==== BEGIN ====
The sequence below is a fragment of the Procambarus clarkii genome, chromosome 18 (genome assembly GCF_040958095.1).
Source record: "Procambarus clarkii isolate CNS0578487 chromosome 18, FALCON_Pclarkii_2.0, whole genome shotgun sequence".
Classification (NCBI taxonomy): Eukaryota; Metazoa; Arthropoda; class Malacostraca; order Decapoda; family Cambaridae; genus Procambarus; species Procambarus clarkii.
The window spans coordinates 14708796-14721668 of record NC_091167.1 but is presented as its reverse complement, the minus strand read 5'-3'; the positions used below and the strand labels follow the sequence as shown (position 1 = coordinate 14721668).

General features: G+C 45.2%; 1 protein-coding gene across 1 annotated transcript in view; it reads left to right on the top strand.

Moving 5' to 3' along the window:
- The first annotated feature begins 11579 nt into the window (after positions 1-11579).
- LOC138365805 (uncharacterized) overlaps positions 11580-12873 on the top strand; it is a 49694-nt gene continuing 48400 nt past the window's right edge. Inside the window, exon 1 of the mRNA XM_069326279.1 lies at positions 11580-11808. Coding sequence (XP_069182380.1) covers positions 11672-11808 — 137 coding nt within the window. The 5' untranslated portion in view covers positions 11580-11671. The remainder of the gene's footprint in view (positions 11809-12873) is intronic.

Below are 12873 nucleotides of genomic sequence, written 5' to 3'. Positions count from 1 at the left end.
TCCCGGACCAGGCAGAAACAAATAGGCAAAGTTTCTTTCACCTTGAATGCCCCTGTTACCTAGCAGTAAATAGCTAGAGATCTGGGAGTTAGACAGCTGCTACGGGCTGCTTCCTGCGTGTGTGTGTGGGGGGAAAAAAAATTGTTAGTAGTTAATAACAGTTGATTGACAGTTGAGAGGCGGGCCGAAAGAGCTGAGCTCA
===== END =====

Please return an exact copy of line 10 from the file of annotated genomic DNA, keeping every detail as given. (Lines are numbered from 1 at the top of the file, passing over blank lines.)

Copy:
TCCCGGACCAGGCAGAAACAAATAGGCAAAGTTTCTTTCACCTTGAATGCCCCTGTTACCTAGCAGTAAATAGCTAGAGATCTGGGAGTTAGACAGCTGCTACGGGCTGCTTCCTGCGTGTGTGTGTGGGGGGAAAAAAAATTGTTAGTAGTTAATAACAGTTGATTGACAGTTGAGAGGCGGGCCGAAAGAGCTGAGCTCA